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TOP 100 REVIEWERVINE VOICEon 18 November 2016
Two different books, originally published separately, written by Primo Levi; "If This Is A Man and The Truce". The first part is Primo Levi's account of the time he spent in Auschwitz and the second part follows his liberation from the camp and his long, torturous journey through Russia and parts of Europe to Italy. Levi describes his experiences in a simple, clean way which adds to the overall feeling of horror. The most haunting accounts are his descriptions of the psychological impact of a camp regime which sought only to break, de-humanize and kill. Levi begins his journey with a sense of total bewilderment, he had now idea Auschwitz existed until he arrived there, but he grows to display a huge amount of humanity and an uncanny ability to make profound, analytical insights into the nature of human beings. His account of life after the war and the breakdown of 'civilized' society is educational and an important part of World history. Immensely honest, emotional and well written. Recommended to all. I would also recommend "If This Is A Woman: Inside Ravensbruck: Hitler's Concentration Camp for Women" by Sarah Helm.
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on 22 June 2015
A deeply humbling experience. We should all read this quiet account by Primo Levi, a young Jewish Italian chemist, who bore witness to the unspeakable horrors of incarceration in Monowitz-Buna, one of several camps which were collectively 'Auschwitz'. His youth and fitness spared him from extermination.
Segregation - 'How old? Healthy or ill? - Thus, in an instant, our women, our parents, our children disappeared.'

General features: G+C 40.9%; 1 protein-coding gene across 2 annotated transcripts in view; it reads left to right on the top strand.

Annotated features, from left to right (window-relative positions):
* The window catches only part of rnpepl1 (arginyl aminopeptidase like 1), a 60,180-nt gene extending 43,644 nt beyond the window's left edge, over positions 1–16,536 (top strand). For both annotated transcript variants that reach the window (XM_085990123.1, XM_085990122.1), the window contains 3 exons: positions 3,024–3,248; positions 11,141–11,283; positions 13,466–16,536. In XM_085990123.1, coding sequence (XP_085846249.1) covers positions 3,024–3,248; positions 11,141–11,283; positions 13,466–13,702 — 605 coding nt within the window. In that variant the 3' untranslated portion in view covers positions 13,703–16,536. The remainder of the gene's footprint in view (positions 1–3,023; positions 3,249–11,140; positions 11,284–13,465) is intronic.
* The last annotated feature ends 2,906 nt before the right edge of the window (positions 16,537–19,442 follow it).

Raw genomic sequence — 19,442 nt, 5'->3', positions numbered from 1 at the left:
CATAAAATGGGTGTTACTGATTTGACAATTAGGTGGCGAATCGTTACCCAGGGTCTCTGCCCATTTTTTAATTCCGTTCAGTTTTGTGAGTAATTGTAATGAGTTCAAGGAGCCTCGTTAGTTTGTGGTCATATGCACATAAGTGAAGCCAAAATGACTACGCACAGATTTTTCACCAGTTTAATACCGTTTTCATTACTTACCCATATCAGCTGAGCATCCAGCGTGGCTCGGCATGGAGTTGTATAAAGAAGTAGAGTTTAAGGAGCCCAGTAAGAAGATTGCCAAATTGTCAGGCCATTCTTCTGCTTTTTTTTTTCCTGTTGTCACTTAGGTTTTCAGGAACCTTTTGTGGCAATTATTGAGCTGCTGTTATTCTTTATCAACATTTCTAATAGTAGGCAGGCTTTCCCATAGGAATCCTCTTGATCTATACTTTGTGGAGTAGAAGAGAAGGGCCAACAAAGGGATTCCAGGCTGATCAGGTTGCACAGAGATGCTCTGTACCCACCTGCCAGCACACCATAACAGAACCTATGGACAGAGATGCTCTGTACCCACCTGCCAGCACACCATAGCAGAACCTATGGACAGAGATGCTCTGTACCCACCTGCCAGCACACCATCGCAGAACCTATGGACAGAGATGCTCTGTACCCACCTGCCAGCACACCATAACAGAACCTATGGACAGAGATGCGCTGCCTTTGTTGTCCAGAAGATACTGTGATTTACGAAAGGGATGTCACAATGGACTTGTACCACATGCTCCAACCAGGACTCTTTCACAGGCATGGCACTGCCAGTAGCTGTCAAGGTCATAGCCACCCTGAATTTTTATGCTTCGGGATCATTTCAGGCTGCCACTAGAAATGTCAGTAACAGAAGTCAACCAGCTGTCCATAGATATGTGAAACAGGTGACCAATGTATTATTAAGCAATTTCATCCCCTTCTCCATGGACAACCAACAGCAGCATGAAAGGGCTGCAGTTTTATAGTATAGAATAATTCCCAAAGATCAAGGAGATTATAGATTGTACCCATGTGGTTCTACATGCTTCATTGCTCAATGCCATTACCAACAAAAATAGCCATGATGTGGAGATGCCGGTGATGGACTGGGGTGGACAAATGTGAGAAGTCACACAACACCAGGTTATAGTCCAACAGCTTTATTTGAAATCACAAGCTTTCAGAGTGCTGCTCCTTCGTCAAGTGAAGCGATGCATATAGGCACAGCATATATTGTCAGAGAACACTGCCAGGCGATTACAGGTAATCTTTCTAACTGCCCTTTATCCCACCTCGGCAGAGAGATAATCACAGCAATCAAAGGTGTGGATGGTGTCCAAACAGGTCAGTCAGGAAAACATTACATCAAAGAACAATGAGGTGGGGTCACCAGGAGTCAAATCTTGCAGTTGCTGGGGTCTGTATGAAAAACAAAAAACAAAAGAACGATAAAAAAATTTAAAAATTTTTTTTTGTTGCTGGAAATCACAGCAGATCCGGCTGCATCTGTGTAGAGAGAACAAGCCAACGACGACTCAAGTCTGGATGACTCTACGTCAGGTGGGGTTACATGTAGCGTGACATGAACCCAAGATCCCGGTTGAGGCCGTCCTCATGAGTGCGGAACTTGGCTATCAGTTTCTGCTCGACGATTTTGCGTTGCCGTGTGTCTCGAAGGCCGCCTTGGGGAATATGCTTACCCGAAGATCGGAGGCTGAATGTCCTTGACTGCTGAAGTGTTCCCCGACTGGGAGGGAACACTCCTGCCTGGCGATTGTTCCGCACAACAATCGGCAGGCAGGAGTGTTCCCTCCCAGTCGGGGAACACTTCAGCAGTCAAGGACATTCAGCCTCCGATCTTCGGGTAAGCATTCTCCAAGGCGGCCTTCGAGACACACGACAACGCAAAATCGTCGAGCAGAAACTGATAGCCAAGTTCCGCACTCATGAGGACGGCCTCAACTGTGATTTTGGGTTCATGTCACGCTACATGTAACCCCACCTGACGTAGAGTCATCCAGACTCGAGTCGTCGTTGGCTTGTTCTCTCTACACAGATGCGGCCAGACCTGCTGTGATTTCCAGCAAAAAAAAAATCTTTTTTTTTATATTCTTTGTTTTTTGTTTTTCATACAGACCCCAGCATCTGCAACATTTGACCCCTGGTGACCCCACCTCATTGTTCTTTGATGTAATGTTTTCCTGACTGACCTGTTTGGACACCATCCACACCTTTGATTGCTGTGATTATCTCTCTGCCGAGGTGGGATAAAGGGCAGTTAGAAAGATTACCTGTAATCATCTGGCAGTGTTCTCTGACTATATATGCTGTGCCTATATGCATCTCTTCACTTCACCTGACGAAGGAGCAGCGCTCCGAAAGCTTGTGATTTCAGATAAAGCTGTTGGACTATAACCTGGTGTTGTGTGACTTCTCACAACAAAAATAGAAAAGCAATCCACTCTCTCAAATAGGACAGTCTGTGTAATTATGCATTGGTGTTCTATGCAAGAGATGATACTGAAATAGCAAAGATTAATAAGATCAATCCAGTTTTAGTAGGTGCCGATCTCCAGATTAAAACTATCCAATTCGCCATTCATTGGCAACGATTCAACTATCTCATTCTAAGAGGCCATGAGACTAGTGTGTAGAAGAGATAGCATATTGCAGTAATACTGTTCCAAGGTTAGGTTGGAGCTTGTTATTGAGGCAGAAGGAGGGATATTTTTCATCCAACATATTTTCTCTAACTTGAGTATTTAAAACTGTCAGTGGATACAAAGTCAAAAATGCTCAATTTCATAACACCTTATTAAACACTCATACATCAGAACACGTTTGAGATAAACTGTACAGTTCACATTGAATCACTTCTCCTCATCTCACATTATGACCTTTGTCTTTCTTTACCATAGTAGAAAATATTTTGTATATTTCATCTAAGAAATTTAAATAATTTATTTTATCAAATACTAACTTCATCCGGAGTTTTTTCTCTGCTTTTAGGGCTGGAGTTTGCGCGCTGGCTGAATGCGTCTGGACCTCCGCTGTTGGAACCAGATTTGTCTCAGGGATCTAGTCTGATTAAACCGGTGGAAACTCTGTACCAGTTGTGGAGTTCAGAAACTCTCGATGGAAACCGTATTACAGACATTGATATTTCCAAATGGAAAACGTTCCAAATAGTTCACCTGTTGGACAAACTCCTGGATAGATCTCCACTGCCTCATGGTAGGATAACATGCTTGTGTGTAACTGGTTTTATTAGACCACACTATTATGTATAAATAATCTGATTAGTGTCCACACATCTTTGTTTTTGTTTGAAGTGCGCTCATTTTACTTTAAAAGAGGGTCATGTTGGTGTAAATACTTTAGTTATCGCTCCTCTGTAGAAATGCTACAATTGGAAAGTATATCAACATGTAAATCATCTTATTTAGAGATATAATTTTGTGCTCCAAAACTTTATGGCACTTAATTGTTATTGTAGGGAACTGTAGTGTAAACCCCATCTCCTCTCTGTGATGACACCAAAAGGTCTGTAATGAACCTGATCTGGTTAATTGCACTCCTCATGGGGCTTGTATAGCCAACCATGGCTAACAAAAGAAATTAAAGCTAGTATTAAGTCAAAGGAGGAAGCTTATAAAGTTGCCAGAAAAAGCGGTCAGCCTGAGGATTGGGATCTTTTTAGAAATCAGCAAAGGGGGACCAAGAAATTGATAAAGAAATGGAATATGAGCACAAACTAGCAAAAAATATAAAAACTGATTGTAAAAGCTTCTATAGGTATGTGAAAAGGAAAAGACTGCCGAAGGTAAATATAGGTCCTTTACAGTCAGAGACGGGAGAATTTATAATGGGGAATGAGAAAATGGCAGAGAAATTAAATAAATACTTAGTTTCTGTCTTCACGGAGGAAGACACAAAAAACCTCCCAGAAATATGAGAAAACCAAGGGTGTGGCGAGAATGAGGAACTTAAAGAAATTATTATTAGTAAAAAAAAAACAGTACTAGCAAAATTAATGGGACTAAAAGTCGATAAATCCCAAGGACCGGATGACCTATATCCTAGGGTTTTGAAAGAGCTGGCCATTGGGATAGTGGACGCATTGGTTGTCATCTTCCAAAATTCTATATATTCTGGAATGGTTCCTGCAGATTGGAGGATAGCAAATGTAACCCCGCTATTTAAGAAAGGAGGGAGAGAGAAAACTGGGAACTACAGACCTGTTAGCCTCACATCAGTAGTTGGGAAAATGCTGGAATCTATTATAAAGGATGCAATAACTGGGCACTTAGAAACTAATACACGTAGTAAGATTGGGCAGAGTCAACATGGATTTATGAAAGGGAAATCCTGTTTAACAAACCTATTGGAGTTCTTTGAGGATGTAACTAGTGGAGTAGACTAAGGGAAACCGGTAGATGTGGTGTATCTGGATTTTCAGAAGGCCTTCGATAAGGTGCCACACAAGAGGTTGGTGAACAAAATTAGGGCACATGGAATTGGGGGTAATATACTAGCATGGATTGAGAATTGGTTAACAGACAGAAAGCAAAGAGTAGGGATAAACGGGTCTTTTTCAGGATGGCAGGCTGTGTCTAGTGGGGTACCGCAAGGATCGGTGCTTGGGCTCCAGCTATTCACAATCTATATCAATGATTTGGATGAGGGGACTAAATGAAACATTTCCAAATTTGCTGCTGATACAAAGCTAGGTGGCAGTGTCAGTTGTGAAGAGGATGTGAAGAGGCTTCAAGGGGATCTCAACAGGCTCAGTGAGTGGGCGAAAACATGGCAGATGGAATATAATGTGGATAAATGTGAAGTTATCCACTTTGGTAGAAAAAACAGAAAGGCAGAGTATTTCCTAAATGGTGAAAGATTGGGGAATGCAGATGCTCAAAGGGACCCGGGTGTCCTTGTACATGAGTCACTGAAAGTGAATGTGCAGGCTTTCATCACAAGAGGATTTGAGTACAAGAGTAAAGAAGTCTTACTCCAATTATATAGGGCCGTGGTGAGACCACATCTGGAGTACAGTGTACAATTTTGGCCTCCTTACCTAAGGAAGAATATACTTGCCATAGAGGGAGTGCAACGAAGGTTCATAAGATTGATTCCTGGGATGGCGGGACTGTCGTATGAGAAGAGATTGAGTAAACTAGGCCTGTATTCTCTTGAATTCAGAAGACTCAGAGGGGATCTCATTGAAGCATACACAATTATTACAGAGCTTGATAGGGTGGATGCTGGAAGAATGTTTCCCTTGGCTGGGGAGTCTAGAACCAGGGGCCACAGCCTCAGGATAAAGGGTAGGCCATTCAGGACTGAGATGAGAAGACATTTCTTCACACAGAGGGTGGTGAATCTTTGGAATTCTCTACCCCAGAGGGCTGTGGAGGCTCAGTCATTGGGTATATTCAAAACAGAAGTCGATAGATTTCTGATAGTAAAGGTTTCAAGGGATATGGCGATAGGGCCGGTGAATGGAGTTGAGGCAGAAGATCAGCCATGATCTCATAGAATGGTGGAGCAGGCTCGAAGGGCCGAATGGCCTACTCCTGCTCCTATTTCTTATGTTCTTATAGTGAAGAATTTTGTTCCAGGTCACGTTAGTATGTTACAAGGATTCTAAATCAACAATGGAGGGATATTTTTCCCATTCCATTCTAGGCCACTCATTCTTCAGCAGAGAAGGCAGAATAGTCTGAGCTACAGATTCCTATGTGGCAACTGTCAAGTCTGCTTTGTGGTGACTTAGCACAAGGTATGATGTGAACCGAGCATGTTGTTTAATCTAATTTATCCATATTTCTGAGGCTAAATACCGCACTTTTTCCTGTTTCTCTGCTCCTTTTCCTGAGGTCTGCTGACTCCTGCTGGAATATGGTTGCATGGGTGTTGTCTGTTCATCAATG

'Indifferent SS men with faces of stone behaved with the calm assurance of people doing their normal duty of every day. A man staying an instant too long to say goodbye to his fiancée was knocked with a single blow to the ground. It was their everyday duty ............'
And so it began. They arrive at the camp. A brightly lit sign over the door reads Arbeit Macht Frei - work gives freedom.
Four days without water has given them a hideous thirst but a sign in the vast empty room, above the only tap reads Wassertrinken Verboten. He sees the sign as a joke for 'they' know we are dying of thirst - so he drinks but the water is tepid and sweetish with the smell of a swamp.
'This is hell. Today, in our times, hell must be like this. ......... a huge empty room with a tap which drips while we cannot drink the water, and we wait for something which will certainly be terrible, and nothing happens and nothing continues to happen. What can one think about? One cannot think any more, is like being already dead. .......... The time passes drop by drop.